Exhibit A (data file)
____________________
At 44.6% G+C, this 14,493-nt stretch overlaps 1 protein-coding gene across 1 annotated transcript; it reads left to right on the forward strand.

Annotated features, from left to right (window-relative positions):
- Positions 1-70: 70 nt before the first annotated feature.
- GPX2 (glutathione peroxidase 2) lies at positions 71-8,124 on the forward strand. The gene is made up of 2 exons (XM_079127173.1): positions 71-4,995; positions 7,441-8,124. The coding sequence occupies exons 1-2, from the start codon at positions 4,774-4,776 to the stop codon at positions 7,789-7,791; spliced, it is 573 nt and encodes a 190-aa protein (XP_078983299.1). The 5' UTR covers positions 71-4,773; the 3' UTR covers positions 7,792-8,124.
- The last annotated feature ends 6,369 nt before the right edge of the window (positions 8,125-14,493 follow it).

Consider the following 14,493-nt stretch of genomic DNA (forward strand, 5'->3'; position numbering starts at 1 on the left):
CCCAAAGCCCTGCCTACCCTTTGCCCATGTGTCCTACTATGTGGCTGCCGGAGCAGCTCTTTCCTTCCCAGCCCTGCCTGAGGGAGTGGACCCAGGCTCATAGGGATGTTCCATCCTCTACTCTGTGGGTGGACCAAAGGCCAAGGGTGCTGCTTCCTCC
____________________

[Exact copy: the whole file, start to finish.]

At 44.6% G+C, this 14,493-nt stretch overlaps 1 protein-coding gene across 1 annotated transcript; it reads left to right on the forward strand.

Annotated features, from left to right (window-relative positions):
- Positions 1-70: 70 nt before the first annotated feature.
- GPX2 (glutathione peroxidase 2) lies at positions 71-8,124 on the forward strand. The gene is made up of 2 exons (XM_079127173.1): positions 71-4,995; positions 7,441-8,124. The coding sequence occupies exons 1-2, from the start codon at positions 4,774-4,776 to the stop codon at positions 7,789-7,791; spliced, it is 573 nt and encodes a 190-aa protein (XP_078983299.1). The 5' UTR covers positions 71-4,773; the 3' UTR covers positions 7,792-8,124.
- The last annotated feature ends 6,369 nt before the right edge of the window (positions 8,125-14,493 follow it).

Consider the following 14,493-nt stretch of genomic DNA (forward strand, 5'->3'; position numbering starts at 1 on the left):
CCCAAAGCCCTGCCTACCCTTTGCCCATGTGTCCTACTATGTGGCTGCCGGAGCAGCTCTTTCCTTCCCAGCCCTGCCTGAGGGAGTGGACCCAGGCTCATAGGGATGTTCCATCCTCTACTCTGTGGGTGGACCAAAGGCCAAGGGTGCTGCTTCCTCC